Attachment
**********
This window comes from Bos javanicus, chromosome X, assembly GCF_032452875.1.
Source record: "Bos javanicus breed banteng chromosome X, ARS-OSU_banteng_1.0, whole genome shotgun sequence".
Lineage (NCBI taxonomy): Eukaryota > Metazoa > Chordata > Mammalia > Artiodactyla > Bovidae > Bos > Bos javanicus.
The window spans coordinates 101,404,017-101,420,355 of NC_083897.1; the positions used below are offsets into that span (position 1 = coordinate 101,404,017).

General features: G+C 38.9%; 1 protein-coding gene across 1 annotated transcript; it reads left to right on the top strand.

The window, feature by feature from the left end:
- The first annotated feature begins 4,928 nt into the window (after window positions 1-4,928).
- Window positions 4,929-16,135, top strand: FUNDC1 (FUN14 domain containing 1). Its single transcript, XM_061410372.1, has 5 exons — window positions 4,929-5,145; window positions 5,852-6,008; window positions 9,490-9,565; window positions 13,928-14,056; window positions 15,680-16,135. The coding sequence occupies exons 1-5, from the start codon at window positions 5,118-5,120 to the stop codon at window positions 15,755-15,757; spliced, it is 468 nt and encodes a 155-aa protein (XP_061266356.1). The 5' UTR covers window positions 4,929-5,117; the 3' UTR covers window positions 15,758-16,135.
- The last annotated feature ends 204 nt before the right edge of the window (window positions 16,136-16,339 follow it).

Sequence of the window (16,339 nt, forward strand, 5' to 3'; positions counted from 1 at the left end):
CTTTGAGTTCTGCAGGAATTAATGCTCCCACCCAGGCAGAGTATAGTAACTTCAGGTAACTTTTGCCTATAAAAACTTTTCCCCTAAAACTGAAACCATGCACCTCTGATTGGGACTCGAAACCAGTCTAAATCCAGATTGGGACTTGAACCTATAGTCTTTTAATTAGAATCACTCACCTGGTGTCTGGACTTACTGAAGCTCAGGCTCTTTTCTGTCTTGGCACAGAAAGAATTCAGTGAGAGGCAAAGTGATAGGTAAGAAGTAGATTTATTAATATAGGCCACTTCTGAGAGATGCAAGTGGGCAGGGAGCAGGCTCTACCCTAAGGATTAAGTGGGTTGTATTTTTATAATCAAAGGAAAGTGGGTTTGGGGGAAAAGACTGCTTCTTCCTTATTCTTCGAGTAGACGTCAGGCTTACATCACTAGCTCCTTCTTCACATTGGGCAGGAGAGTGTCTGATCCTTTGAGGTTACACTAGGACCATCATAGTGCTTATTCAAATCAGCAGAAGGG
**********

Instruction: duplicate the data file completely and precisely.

This window comes from Bos javanicus, chromosome X, assembly GCF_032452875.1.
Source record: "Bos javanicus breed banteng chromosome X, ARS-OSU_banteng_1.0, whole genome shotgun sequence".
Lineage (NCBI taxonomy): Eukaryota > Metazoa > Chordata > Mammalia > Artiodactyla > Bovidae > Bos > Bos javanicus.
The window spans coordinates 101,404,017-101,420,355 of NC_083897.1; the positions used below are offsets into that span (position 1 = coordinate 101,404,017).

General features: G+C 38.9%; 1 protein-coding gene across 1 annotated transcript; it reads left to right on the top strand.

The window, feature by feature from the left end:
- The first annotated feature begins 4,928 nt into the window (after window positions 1-4,928).
- Window positions 4,929-16,135, top strand: FUNDC1 (FUN14 domain containing 1). Its single transcript, XM_061410372.1, has 5 exons — window positions 4,929-5,145; window positions 5,852-6,008; window positions 9,490-9,565; window positions 13,928-14,056; window positions 15,680-16,135. The coding sequence occupies exons 1-5, from the start codon at window positions 5,118-5,120 to the stop codon at window positions 15,755-15,757; spliced, it is 468 nt and encodes a 155-aa protein (XP_061266356.1). The 5' UTR covers window positions 4,929-5,117; the 3' UTR covers window positions 15,758-16,135.
- The last annotated feature ends 204 nt before the right edge of the window (window positions 16,136-16,339 follow it).

Sequence of the window (16,339 nt, forward strand, 5' to 3'; positions counted from 1 at the left end):
CTTTGAGTTCTGCAGGAATTAATGCTCCCACCCAGGCAGAGTATAGTAACTTCAGGTAACTTTTGCCTATAAAAACTTTTCCCCTAAAACTGAAACCATGCACCTCTGATTGGGACTCGAAACCAGTCTAAATCCAGATTGGGACTTGAACCTATAGTCTTTTAATTAGAATCACTCACCTGGTGTCTGGACTTACTGAAGCTCAGGCTCTTTTCTGTCTTGGCACAGAAAGAATTCAGTGAGAGGCAAAGTGATAGGTAAGAAGTAGATTTATTAATATAGGCCACTTCTGAGAGATGCAAGTGGGCAGGGAGCAGGCTCTACCCTAAGGATTAAGTGGGTTGTATTTTTATAATCAAAGGAAAGTGGGTTTGGGGGAAAAGACTGCTTCTTCCTTATTCTTCGAGTAGACGTCAGGCTTACATCACTAGCTCCTTCTTCACATTGGGCAGGAGAGTGTCTGATCCTTTGAGGTTACACTAGGACCATCATAGTGCTTATTCAAATCAGCAGAAGGG